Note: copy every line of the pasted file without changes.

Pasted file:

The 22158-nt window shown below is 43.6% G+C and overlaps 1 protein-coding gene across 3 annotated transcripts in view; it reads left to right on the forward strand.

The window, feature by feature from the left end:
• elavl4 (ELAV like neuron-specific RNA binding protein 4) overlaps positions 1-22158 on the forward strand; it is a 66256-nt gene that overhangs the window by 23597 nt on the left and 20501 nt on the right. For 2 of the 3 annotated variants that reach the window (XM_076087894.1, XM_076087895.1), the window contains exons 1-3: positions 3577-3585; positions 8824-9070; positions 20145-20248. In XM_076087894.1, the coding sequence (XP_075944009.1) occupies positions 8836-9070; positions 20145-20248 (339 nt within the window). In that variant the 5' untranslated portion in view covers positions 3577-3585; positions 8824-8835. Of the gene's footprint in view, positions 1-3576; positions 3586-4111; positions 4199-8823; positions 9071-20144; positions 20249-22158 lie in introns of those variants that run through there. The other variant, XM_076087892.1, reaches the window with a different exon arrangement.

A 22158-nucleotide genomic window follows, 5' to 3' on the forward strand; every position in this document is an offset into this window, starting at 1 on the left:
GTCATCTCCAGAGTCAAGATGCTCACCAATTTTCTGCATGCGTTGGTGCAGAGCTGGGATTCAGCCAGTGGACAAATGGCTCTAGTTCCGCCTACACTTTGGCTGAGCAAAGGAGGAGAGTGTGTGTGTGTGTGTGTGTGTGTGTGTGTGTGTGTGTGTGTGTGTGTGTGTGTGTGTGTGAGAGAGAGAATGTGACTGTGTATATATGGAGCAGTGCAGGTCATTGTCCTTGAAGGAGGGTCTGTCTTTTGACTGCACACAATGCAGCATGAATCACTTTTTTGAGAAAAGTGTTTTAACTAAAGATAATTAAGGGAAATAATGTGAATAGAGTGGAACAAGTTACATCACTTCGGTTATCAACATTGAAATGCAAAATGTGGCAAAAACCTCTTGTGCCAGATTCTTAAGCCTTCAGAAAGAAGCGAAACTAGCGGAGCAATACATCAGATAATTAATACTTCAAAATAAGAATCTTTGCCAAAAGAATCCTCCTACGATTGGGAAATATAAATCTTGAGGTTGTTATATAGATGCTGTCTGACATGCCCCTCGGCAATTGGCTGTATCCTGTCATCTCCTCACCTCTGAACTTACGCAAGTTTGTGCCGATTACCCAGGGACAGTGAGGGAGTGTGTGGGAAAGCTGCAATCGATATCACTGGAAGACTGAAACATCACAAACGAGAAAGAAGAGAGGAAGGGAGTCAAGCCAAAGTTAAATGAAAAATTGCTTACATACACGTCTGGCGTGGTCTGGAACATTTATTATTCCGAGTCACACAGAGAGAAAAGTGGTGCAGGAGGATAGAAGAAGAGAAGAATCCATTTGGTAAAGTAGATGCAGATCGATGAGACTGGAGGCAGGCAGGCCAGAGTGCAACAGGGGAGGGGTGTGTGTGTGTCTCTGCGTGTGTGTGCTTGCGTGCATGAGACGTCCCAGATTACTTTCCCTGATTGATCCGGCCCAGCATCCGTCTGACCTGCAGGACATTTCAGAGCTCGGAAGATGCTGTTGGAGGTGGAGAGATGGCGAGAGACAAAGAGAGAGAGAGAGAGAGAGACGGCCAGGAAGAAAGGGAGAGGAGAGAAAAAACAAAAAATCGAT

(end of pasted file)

The 22158-nt window shown below is 43.6% G+C and overlaps 1 protein-coding gene across 3 annotated transcripts in view; it reads left to right on the forward strand.

The window, feature by feature from the left end:
• elavl4 (ELAV like neuron-specific RNA binding protein 4) overlaps positions 1-22158 on the forward strand; it is a 66256-nt gene that overhangs the window by 23597 nt on the left and 20501 nt on the right. For 2 of the 3 annotated variants that reach the window (XM_076087894.1, XM_076087895.1), the window contains exons 1-3: positions 3577-3585; positions 8824-9070; positions 20145-20248. In XM_076087894.1, the coding sequence (XP_075944009.1) occupies positions 8836-9070; positions 20145-20248 (339 nt within the window). In that variant the 5' untranslated portion in view covers positions 3577-3585; positions 8824-8835. Of the gene's footprint in view, positions 1-3576; positions 3586-4111; positions 4199-8823; positions 9071-20144; positions 20249-22158 lie in introns of those variants that run through there. The other variant, XM_076087892.1, reaches the window with a different exon arrangement.

A 22158-nucleotide genomic window follows, 5' to 3' on the forward strand; every position in this document is an offset into this window, starting at 1 on the left:
GTCATCTCCAGAGTCAAGATGCTCACCAATTTTCTGCATGCGTTGGTGCAGAGCTGGGATTCAGCCAGTGGACAAATGGCTCTAGTTCCGCCTACACTTTGGCTGAGCAAAGGAGGAGAGTGTGTGTGTGTGTGTGTGTGTGTGTGTGTGTGTGTGTGTGTGTGTGTGTGTGTGTGTGTGAGAGAGAGAATGTGACTGTGTATATATGGAGCAGTGCAGGTCATTGTCCTTGAAGGAGGGTCTGTCTTTTGACTGCACACAATGCAGCATGAATCACTTTTTTGAGAAAAGTGTTTTAACTAAAGATAATTAAGGGAAATAATGTGAATAGAGTGGAACAAGTTACATCACTTCGGTTATCAACATTGAAATGCAAAATGTGGCAAAAACCTCTTGTGCCAGATTCTTAAGCCTTCAGAAAGAAGCGAAACTAGCGGAGCAATACATCAGATAATTAATACTTCAAAATAAGAATCTTTGCCAAAAGAATCCTCCTACGATTGGGAAATATAAATCTTGAGGTTGTTATATAGATGCTGTCTGACATGCCCCTCGGCAATTGGCTGTATCCTGTCATCTCCTCACCTCTGAACTTACGCAAGTTTGTGCCGATTACCCAGGGACAGTGAGGGAGTGTGTGGGAAAGCTGCAATCGATATCACTGGAAGACTGAAACATCACAAACGAGAAAGAAGAGAGGAAGGGAGTCAAGCCAAAGTTAAATGAAAAATTGCTTACATACACGTCTGGCGTGGTCTGGAACATTTATTATTCCGAGTCACACAGAGAGAAAAGTGGTGCAGGAGGATAGAAGAAGAGAAGAATCCATTTGGTAAAGTAGATGCAGATCGATGAGACTGGAGGCAGGCAGGCCAGAGTGCAACAGGGGAGGGGTGTGTGTGTGTCTCTGCGTGTGTGTGCTTGCGTGCATGAGACGTCCCAGATTACTTTCCCTGATTGATCCGGCCCAGCATCCGTCTGACCTGCAGGACATTTCAGAGCTCGGAAGATGCTGTTGGAGGTGGAGAGATGGCGAGAGACAAAGAGAGAGAGAGAGAGAGAGACGGCCAGGAAGAAAGGGAGAGGAGAGAAAAAACAAAAAATCGAT